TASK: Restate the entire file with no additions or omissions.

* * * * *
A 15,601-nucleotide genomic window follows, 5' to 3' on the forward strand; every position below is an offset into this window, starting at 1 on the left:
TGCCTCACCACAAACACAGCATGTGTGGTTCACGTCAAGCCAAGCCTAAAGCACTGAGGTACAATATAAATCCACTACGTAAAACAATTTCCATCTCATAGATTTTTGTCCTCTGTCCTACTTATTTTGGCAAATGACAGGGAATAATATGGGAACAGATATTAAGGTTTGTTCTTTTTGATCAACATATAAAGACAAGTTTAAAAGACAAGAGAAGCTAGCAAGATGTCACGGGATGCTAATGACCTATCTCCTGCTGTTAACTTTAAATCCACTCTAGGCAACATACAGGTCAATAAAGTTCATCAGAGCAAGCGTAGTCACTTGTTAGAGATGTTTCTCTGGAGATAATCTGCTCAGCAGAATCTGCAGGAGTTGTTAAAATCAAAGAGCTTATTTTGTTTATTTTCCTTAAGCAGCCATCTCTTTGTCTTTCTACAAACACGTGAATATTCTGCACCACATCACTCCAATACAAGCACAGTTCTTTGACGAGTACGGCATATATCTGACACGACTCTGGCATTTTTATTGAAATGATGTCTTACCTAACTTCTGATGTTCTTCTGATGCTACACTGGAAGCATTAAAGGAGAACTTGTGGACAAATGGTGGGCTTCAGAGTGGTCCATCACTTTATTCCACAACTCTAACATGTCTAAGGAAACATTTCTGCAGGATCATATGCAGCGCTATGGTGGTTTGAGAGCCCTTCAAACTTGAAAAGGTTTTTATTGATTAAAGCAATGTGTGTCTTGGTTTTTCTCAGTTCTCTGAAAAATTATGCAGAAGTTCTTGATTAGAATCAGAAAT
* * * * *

A 15,601-nucleotide genomic window follows, 5' to 3' on the forward strand; every position below is an offset into this window, starting at 1 on the left:
TGCCTCACCACAAACACAGCATGTGTGGTTCACGTCAAGCCAAGCCTAAAGCACTGAGGTACAATATAAATCCACTACGTAAAACAATTTCCATCTCATAGATTTTTGTCCTCTGTCCTACTTATTTTGGCAAATGACAGGGAATAATATGGGAACAGATATTAAGGTTTGTTCTTTTTGATCAACATATAAAGACAAGTTTAAAAGACAAGAGAAGCTAGCAAGATGTCACGGGATGCTAATGACCTATCTCCTGCTGTTAACTTTAAATCCACTCTAGGCAACATACAGGTCAATAAAGTTCATCAGAGCAAGCGTAGTCACTTGTTAGAGATGTTTCTCTGGAGATAATCTGCTCAGCAGAATCTGCAGGAGTTGTTAAAATCAAAGAGCTTATTTTGTTTATTTTCCTTAAGCAGCCATCTCTTTGTCTTTCTACAAACACGTGAATATTCTGCACCACATCACTCCAATACAAGCACAGTTCTTTGACGAGTACGGCATATATCTGACACGACTCTGGCATTTTTATTGAAATGATGTCTTACCTAACTTCTGATGTTCTTCTGATGCTACACTGGAAGCATTAAAGGAGAACTTGTGGACAAATGGTGGGCTTCAGAGTGGTCCATCACTTTATTCCACAACTCTAACATGTCTAAGGAAACATTTCTGCAGGATCATATGCAGCGCTATGGTGGTTTGAGAGCCCTTCAAACTTGAAAAGGTTTTTATTGATTAAAGCAATGTGTGTCTTGGTTTTTCTCAGTTCTCTGAAAAATTATGCAGAAGTTCTTGATTAGAATCAGAAAT